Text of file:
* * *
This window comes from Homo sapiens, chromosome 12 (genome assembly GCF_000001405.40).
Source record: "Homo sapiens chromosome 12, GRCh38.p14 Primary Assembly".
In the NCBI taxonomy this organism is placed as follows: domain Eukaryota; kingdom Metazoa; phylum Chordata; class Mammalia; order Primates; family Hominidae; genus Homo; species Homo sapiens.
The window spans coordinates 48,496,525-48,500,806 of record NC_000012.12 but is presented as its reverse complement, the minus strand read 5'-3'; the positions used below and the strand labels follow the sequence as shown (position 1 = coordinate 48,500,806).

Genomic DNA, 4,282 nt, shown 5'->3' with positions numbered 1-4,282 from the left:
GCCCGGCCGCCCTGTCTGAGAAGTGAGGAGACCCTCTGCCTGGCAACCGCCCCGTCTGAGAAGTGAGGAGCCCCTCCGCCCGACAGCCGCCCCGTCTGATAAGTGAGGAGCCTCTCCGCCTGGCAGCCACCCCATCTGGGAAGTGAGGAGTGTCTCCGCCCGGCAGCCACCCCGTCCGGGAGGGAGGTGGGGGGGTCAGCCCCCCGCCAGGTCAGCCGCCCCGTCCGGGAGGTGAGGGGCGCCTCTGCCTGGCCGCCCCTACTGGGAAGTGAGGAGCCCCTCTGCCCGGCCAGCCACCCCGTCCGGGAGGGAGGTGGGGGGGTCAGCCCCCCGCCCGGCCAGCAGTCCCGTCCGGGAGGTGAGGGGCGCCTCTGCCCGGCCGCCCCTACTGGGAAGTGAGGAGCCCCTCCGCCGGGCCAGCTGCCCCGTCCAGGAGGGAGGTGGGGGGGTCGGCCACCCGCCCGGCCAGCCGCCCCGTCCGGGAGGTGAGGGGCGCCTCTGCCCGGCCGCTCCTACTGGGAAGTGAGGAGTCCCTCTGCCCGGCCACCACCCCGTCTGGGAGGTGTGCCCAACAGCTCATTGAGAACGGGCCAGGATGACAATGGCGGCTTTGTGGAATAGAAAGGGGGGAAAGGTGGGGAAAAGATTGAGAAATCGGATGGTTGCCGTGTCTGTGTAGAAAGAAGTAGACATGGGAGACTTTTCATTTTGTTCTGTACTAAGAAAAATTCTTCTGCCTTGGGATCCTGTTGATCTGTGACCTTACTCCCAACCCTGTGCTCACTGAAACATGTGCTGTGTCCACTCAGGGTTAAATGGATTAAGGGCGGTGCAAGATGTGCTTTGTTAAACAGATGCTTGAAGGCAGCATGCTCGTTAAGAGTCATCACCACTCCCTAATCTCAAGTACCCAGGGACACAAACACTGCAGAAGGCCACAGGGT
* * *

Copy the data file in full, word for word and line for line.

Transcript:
This window comes from Homo sapiens, chromosome 12 (genome assembly GCF_000001405.40).
Source record: "Homo sapiens chromosome 12, GRCh38.p14 Primary Assembly".
In the NCBI taxonomy this organism is placed as follows: domain Eukaryota; kingdom Metazoa; phylum Chordata; class Mammalia; order Primates; family Hominidae; genus Homo; species Homo sapiens.
The window spans coordinates 48,496,525-48,500,806 of record NC_000012.12 but is presented as its reverse complement, the minus strand read 5'-3'; the positions used below and the strand labels follow the sequence as shown (position 1 = coordinate 48,500,806).

Genomic DNA, 4,282 nt, shown 5'->3' with positions numbered 1-4,282 from the left:
GCCCGGCCGCCCTGTCTGAGAAGTGAGGAGACCCTCTGCCTGGCAACCGCCCCGTCTGAGAAGTGAGGAGCCCCTCCGCCCGACAGCCGCCCCGTCTGATAAGTGAGGAGCCTCTCCGCCTGGCAGCCACCCCATCTGGGAAGTGAGGAGTGTCTCCGCCCGGCAGCCACCCCGTCCGGGAGGGAGGTGGGGGGGTCAGCCCCCCGCCAGGTCAGCCGCCCCGTCCGGGAGGTGAGGGGCGCCTCTGCCTGGCCGCCCCTACTGGGAAGTGAGGAGCCCCTCTGCCCGGCCAGCCACCCCGTCCGGGAGGGAGGTGGGGGGGTCAGCCCCCCGCCCGGCCAGCAGTCCCGTCCGGGAGGTGAGGGGCGCCTCTGCCCGGCCGCCCCTACTGGGAAGTGAGGAGCCCCTCCGCCGGGCCAGCTGCCCCGTCCAGGAGGGAGGTGGGGGGGTCGGCCACCCGCCCGGCCAGCCGCCCCGTCCGGGAGGTGAGGGGCGCCTCTGCCCGGCCGCTCCTACTGGGAAGTGAGGAGTCCCTCTGCCCGGCCACCACCCCGTCTGGGAGGTGTGCCCAACAGCTCATTGAGAACGGGCCAGGATGACAATGGCGGCTTTGTGGAATAGAAAGGGGGGAAAGGTGGGGAAAAGATTGAGAAATCGGATGGTTGCCGTGTCTGTGTAGAAAGAAGTAGACATGGGAGACTTTTCATTTTGTTCTGTACTAAGAAAAATTCTTCTGCCTTGGGATCCTGTTGATCTGTGACCTTACTCCCAACCCTGTGCTCACTGAAACATGTGCTGTGTCCACTCAGGGTTAAATGGATTAAGGGCGGTGCAAGATGTGCTTTGTTAAACAGATGCTTGAAGGCAGCATGCTCGTTAAGAGTCATCACCACTCCCTAATCTCAAGTACCCAGGGACACAAACACTGCAGAAGGCCACAGGGT